No, this is not a Jackson Pollock painting, it’s an image of skin showing the immune cells associated with it. Bacteria growing on skin seem to properly shape the responses of those cells, and thus the skin’s immunity, a study finds. (Lily Koo, Juraj Kabat / Biological Imaging Facility, RTB, NIAID / July 26, 2012)
Squeaky clean mice show that skin bacteria help shape immunity
The psychedelic image above is a super-close-up view of the skin — and the brightly colored blobs are immune cells. What’s it about? Read on.
Evidence is mounting that the bacteria that live on our bodies affect our health, for good or ill. It’s a hot area of research, much of it centered on the gut — and no wonder, for this is the spot where the richest bacterial communities are found. The bugs that dwell there seem to help our immune systems develop along the right lines, among other things. (They can also contribute to disease.)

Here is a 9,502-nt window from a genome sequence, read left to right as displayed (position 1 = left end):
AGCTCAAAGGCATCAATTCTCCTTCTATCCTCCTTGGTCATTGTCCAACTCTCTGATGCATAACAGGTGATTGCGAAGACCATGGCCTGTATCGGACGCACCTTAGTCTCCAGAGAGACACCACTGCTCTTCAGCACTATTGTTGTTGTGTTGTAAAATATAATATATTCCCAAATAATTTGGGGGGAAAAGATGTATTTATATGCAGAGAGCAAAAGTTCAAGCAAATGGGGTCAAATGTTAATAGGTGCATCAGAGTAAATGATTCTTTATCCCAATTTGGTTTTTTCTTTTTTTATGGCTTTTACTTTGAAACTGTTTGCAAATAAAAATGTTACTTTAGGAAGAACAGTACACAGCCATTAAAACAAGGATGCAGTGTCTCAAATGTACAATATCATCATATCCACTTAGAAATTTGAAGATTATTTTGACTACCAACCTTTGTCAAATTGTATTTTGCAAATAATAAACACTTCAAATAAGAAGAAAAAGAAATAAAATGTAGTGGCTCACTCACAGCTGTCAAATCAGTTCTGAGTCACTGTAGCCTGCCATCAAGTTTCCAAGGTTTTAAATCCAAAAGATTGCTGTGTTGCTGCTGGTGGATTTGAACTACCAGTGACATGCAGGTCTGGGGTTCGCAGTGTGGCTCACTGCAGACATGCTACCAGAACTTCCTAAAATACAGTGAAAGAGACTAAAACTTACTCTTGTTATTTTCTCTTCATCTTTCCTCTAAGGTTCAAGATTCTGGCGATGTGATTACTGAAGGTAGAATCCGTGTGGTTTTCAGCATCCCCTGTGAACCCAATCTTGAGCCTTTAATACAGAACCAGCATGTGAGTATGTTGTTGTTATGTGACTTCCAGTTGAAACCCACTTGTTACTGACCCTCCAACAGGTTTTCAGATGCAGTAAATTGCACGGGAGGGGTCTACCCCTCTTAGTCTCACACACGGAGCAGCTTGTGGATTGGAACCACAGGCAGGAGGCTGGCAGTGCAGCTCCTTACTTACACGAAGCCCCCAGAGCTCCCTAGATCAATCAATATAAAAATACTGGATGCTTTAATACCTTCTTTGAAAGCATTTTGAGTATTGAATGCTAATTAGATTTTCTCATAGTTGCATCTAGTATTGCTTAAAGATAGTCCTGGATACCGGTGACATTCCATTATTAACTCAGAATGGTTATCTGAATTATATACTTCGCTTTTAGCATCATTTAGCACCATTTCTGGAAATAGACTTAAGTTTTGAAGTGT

Compared with the gut, the skin is a sparse Sargasso Sea when it comes to microbial numbers, though it still houses plenty of bacteria. These populations are less studied than the gut.